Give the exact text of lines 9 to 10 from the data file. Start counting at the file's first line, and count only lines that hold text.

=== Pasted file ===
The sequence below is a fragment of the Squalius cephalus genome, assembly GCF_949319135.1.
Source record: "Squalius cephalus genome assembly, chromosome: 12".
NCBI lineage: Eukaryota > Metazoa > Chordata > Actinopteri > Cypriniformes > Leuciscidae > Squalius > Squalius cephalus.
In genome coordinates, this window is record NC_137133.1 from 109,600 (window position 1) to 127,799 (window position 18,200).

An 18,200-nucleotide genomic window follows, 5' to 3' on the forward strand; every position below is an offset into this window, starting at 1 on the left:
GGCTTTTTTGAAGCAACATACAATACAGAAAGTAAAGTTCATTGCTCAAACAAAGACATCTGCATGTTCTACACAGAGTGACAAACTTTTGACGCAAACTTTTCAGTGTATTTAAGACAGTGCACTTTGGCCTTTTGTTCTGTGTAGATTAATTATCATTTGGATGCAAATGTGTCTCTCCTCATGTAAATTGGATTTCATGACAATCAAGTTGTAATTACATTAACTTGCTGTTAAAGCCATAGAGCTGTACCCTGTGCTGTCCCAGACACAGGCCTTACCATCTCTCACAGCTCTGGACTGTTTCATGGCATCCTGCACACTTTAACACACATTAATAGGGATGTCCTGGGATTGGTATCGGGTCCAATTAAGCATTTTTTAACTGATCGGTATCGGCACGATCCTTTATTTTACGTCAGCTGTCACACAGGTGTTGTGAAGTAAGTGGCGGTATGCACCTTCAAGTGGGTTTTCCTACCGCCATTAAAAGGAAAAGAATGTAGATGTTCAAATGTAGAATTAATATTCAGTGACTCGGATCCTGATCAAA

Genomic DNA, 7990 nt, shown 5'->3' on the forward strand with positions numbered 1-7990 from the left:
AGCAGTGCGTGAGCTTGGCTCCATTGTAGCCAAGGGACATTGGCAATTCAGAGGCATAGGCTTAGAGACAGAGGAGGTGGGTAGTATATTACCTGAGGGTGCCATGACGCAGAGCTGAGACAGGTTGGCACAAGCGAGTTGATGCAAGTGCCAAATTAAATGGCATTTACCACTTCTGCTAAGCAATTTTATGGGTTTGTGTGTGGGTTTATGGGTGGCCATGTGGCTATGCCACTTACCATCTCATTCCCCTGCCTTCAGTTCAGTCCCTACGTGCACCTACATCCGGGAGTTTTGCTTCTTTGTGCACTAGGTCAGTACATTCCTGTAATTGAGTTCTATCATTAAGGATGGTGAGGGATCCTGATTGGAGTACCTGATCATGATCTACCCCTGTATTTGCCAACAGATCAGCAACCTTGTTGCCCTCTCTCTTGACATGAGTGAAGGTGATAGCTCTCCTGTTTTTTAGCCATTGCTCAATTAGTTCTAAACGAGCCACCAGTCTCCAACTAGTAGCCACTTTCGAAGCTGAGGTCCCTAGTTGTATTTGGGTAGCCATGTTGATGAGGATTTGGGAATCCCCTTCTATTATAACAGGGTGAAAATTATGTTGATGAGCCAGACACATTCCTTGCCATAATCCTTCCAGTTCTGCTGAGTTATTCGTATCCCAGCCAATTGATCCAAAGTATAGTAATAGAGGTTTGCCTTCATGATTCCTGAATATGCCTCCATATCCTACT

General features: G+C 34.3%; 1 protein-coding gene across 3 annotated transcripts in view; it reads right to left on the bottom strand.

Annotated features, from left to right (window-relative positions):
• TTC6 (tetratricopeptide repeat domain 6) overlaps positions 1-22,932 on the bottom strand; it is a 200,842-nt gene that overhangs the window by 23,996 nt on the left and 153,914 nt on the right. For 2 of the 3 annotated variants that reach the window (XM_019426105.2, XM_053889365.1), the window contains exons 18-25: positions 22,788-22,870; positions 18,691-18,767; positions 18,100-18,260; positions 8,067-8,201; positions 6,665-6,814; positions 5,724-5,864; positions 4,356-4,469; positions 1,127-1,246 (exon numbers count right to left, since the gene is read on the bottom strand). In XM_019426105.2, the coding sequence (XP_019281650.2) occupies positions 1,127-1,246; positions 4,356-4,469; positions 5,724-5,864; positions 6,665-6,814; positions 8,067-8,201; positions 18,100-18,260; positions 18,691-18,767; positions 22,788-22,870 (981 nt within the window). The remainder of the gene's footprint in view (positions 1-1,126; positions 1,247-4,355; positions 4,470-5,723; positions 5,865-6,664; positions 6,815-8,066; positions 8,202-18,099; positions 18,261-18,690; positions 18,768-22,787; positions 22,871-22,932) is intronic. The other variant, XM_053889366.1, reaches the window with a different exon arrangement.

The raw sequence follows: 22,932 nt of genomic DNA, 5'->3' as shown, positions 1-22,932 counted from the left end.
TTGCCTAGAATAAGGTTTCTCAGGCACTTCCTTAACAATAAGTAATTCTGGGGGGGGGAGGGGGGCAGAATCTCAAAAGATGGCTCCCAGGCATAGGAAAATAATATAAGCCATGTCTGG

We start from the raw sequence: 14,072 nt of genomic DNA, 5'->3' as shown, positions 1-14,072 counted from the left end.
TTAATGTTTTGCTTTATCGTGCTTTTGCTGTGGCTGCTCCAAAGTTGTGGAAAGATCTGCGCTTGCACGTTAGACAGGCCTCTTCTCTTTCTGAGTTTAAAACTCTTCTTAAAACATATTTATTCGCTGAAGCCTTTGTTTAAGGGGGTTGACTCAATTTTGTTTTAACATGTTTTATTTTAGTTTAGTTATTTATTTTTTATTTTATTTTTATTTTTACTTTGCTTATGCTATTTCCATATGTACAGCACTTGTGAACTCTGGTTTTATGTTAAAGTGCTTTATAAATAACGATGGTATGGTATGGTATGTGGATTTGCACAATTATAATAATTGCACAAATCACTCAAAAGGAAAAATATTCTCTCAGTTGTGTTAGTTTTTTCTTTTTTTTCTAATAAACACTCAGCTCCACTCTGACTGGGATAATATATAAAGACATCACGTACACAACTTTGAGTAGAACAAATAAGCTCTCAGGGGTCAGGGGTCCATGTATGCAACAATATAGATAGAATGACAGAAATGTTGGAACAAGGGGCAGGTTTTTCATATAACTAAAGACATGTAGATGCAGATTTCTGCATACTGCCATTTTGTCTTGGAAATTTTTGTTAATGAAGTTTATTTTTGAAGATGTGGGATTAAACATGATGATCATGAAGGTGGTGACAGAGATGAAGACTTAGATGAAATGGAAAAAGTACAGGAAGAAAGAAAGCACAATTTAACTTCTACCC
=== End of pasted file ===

General features: G+C 34.3%; 1 protein-coding gene across 3 annotated transcripts in view; it reads right to left on the bottom strand.

Annotated features, from left to right (window-relative positions):